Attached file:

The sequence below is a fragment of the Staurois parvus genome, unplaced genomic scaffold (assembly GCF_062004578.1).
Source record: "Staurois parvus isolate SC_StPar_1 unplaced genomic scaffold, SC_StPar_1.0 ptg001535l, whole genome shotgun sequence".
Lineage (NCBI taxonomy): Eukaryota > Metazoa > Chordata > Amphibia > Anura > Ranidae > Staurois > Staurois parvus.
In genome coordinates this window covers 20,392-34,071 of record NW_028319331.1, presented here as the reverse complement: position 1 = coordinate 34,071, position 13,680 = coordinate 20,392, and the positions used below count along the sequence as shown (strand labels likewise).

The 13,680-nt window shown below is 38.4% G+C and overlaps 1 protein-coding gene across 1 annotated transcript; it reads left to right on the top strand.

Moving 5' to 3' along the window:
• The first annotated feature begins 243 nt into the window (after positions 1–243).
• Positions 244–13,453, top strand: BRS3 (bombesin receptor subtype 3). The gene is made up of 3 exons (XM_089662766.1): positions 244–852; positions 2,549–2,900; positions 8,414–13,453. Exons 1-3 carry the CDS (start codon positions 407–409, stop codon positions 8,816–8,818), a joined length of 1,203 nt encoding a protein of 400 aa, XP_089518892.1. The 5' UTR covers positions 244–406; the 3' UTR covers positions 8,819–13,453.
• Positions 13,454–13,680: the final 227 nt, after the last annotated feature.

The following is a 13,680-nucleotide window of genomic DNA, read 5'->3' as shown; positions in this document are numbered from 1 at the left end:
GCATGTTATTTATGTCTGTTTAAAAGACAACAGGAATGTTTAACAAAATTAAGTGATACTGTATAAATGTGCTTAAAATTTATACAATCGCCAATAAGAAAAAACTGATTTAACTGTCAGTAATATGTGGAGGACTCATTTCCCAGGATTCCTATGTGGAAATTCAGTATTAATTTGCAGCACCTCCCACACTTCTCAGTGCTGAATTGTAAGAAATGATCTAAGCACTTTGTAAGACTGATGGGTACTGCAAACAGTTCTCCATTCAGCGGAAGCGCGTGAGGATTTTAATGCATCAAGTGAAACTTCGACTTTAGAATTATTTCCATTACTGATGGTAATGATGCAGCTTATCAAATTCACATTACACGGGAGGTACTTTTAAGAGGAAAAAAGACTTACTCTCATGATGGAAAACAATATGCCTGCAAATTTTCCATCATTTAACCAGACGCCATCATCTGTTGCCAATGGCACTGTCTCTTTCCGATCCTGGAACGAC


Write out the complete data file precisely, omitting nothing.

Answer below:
The sequence below is a fragment of the Staurois parvus genome, unplaced genomic scaffold (assembly GCF_062004578.1).
Source record: "Staurois parvus isolate SC_StPar_1 unplaced genomic scaffold, SC_StPar_1.0 ptg001535l, whole genome shotgun sequence".
Lineage (NCBI taxonomy): Eukaryota > Metazoa > Chordata > Amphibia > Anura > Ranidae > Staurois > Staurois parvus.
In genome coordinates this window covers 20,392-34,071 of record NW_028319331.1, presented here as the reverse complement: position 1 = coordinate 34,071, position 13,680 = coordinate 20,392, and the positions used below count along the sequence as shown (strand labels likewise).

The 13,680-nt window shown below is 38.4% G+C and overlaps 1 protein-coding gene across 1 annotated transcript; it reads left to right on the top strand.

Moving 5' to 3' along the window:
• The first annotated feature begins 243 nt into the window (after positions 1–243).
• Positions 244–13,453, top strand: BRS3 (bombesin receptor subtype 3). The gene is made up of 3 exons (XM_089662766.1): positions 244–852; positions 2,549–2,900; positions 8,414–13,453. Exons 1-3 carry the CDS (start codon positions 407–409, stop codon positions 8,816–8,818), a joined length of 1,203 nt encoding a protein of 400 aa, XP_089518892.1. The 5' UTR covers positions 244–406; the 3' UTR covers positions 8,819–13,453.
• Positions 13,454–13,680: the final 227 nt, after the last annotated feature.

The following is a 13,680-nucleotide window of genomic DNA, read 5'->3' as shown; positions in this document are numbered from 1 at the left end:
GCATGTTATTTATGTCTGTTTAAAAGACAACAGGAATGTTTAACAAAATTAAGTGATACTGTATAAATGTGCTTAAAATTTATACAATCGCCAATAAGAAAAAACTGATTTAACTGTCAGTAATATGTGGAGGACTCATTTCCCAGGATTCCTATGTGGAAATTCAGTATTAATTTGCAGCACCTCCCACACTTCTCAGTGCTGAATTGTAAGAAATGATCTAAGCACTTTGTAAGACTGATGGGTACTGCAAACAGTTCTCCATTCAGCGGAAGCGCGTGAGGATTTTAATGCATCAAGTGAAACTTCGACTTTAGAATTATTTCCATTACTGATGGTAATGATGCAGCTTATCAAATTCACATTACACGGGAGGTACTTTTAAGAGGAAAAAAGACTTACTCTCATGATGGAAAACAATATGCCTGCAAATTTTCCATCATTTAACCAGACGCCATCATCTGTTGCCAATGGCACTGTCTCTTTCCGATCCTGGAACGAC